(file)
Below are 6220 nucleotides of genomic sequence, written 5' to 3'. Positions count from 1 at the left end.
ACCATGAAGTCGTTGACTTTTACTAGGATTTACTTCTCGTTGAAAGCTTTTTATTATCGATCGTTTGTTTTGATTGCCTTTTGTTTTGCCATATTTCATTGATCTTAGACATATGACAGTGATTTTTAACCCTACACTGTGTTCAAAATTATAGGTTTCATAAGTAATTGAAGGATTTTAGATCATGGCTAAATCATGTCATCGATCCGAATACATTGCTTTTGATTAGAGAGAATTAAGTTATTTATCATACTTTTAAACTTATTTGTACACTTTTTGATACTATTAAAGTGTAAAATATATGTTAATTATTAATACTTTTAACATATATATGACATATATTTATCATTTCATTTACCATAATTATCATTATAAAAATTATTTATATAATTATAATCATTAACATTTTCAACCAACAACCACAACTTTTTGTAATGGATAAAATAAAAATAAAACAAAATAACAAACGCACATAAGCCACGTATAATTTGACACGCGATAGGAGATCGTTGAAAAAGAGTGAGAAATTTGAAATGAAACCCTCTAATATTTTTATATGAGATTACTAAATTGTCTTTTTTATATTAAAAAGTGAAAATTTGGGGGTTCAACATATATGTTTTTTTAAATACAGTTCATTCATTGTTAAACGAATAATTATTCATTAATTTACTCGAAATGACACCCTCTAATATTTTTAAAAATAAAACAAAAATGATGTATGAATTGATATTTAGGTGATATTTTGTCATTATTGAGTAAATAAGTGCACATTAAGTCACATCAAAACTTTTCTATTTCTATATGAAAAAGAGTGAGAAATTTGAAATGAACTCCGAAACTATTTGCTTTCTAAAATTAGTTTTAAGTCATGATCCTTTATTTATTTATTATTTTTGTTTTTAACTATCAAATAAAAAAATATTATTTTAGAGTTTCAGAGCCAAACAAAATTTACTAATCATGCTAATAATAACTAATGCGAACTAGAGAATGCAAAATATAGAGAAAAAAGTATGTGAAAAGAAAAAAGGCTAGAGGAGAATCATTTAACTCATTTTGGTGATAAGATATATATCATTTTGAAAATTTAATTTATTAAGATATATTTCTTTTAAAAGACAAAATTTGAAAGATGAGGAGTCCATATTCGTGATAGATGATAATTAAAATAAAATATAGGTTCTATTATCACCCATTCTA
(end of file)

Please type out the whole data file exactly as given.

Below are 6220 nucleotides of genomic sequence, written 5' to 3'. Positions count from 1 at the left end.
ACCATGAAGTCGTTGACTTTTACTAGGATTTACTTCTCGTTGAAAGCTTTTTATTATCGATCGTTTGTTTTGATTGCCTTTTGTTTTGCCATATTTCATTGATCTTAGACATATGACAGTGATTTTTAACCCTACACTGTGTTCAAAATTATAGGTTTCATAAGTAATTGAAGGATTTTAGATCATGGCTAAATCATGTCATCGATCCGAATACATTGCTTTTGATTAGAGAGAATTAAGTTATTTATCATACTTTTAAACTTATTTGTACACTTTTTGATACTATTAAAGTGTAAAATATATGTTAATTATTAATACTTTTAACATATATATGACATATATTTATCATTTCATTTACCATAATTATCATTATAAAAATTATTTATATAATTATAATCATTAACATTTTCAACCAACAACCACAACTTTTTGTAATGGATAAAATAAAAATAAAACAAAATAACAAACGCACATAAGCCACGTATAATTTGACACGCGATAGGAGATCGTTGAAAAAGAGTGAGAAATTTGAAATGAAACCCTCTAATATTTTTATATGAGATTACTAAATTGTCTTTTTTATATTAAAAAGTGAAAATTTGGGGGTTCAACATATATGTTTTTTTAAATACAGTTCATTCATTGTTAAACGAATAATTATTCATTAATTTACTCGAAATGACACCCTCTAATATTTTTAAAAATAAAACAAAAATGATGTATGAATTGATATTTAGGTGATATTTTGTCATTATTGAGTAAATAAGTGCACATTAAGTCACATCAAAACTTTTCTATTTCTATATGAAAAAGAGTGAGAAATTTGAAATGAACTCCGAAACTATTTGCTTTCTAAAATTAGTTTTAAGTCATGATCCTTTATTTATTTATTATTTTTGTTTTTAACTATCAAATAAAAAAATATTATTTTAGAGTTTCAGAGCCAAACAAAATTTACTAATCATGCTAATAATAACTAATGCGAACTAGAGAATGCAAAATATAGAGAAAAAAGTATGTGAAAAGAAAAAAGGCTAGAGGAGAATCATTTAACTCATTTTGGTGATAAGATATATATCATTTTGAAAATTTAATTTATTAAGATATATTTCTTTTAAAAGACAAAATTTGAAAGATGAGGAGTCCATATTCGTGATAGATGATAATTAAAATAAAATATAGGTTCTATTATCACCCATTCTA